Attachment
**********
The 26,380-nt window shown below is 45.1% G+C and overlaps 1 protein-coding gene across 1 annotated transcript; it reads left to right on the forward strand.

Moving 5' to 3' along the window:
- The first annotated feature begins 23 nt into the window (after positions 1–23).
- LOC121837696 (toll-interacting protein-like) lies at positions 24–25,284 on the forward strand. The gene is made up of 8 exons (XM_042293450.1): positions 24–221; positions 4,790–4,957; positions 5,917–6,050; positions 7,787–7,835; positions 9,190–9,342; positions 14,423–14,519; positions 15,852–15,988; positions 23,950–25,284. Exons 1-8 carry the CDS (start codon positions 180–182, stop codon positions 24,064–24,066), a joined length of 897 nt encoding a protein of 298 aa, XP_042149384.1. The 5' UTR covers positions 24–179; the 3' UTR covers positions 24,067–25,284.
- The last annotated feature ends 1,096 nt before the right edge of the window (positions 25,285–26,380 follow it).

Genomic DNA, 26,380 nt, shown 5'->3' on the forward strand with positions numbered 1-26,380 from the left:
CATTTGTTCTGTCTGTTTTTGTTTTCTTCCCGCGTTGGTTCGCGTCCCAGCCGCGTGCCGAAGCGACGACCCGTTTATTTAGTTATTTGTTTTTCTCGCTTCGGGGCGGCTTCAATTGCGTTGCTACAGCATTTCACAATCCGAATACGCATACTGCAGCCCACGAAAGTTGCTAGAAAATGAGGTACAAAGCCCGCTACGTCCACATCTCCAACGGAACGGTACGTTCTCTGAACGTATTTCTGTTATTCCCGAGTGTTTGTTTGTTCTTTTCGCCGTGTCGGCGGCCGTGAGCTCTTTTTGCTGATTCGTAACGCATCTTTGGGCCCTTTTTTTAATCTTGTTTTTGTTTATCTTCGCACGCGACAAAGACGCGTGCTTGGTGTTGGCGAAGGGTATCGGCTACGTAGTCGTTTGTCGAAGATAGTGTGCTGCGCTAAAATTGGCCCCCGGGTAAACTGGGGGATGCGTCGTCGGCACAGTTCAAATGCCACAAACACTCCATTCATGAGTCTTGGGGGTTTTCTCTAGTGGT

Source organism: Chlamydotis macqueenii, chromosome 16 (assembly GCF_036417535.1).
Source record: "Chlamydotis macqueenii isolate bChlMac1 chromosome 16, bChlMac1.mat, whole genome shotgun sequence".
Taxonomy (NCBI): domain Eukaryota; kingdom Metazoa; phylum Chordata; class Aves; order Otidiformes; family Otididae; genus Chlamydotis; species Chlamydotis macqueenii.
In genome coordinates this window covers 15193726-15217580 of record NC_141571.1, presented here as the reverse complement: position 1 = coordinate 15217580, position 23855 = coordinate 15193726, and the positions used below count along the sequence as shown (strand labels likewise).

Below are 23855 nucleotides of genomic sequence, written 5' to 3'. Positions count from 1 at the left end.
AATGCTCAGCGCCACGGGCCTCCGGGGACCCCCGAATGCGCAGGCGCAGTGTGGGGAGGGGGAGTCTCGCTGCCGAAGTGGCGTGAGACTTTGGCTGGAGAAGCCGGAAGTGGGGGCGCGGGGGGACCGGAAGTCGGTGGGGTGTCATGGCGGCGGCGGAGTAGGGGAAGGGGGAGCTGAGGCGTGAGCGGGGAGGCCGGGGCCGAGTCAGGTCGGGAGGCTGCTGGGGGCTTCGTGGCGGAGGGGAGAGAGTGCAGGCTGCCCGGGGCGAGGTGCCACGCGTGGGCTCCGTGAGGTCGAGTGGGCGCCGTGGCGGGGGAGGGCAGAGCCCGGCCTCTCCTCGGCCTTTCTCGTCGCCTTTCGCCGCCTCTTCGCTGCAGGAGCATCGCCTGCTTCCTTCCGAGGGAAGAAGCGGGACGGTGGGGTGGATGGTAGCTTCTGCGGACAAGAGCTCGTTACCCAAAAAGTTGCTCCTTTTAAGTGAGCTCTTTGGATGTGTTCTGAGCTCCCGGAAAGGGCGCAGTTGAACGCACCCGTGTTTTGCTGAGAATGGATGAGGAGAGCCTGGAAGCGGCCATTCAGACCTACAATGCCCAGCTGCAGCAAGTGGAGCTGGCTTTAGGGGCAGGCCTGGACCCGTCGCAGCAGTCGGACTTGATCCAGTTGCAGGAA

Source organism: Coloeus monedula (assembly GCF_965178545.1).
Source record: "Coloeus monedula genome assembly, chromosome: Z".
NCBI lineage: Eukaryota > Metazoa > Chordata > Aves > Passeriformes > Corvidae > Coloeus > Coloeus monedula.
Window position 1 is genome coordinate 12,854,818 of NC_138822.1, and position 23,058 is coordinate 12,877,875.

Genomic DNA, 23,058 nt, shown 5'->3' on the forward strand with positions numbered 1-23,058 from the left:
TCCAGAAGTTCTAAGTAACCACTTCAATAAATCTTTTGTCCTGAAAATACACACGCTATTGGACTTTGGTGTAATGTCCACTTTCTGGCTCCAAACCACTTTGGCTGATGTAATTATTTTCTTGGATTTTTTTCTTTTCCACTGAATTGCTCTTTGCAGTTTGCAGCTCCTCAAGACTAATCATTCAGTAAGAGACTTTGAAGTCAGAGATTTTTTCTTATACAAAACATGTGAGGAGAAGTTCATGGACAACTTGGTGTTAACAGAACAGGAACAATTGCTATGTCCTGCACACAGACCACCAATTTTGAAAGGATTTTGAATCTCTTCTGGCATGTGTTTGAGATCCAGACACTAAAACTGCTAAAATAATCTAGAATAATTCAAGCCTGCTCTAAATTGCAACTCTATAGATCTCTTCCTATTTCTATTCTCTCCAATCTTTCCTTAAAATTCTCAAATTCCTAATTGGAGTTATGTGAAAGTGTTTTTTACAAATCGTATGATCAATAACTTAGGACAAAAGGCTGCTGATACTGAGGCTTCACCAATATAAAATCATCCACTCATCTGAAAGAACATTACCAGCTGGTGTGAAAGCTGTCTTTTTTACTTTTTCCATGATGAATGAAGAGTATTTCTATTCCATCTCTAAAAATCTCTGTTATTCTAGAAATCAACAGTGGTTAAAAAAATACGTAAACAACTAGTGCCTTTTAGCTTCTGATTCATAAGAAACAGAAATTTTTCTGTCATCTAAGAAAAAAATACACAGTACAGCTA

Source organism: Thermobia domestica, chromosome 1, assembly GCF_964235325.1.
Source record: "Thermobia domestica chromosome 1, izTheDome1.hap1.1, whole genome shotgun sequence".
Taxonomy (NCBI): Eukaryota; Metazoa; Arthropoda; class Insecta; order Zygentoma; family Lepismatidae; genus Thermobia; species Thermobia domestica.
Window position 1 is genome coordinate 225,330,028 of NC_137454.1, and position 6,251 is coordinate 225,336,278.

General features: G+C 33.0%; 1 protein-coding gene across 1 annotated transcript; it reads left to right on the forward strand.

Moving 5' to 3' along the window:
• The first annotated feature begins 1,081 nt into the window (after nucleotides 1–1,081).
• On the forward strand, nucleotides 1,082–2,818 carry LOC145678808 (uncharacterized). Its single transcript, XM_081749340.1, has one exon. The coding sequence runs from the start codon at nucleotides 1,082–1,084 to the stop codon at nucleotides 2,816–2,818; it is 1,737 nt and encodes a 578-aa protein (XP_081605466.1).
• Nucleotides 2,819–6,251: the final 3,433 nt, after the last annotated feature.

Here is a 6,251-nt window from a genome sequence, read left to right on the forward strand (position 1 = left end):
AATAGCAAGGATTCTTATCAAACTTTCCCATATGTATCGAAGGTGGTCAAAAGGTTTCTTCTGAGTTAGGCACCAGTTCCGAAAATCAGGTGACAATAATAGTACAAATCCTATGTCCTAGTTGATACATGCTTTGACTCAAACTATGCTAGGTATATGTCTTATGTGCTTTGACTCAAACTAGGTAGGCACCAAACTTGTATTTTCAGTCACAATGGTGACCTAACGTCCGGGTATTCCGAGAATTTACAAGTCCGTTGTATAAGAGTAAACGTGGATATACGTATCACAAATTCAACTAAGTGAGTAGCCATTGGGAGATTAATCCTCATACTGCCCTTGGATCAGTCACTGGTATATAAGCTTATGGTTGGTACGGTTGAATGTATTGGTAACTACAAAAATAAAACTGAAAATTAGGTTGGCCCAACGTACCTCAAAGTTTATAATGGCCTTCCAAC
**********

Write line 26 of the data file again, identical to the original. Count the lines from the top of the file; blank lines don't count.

• The first annotated feature begins 1,081 nt into the window (after nucleotides 1–1,081).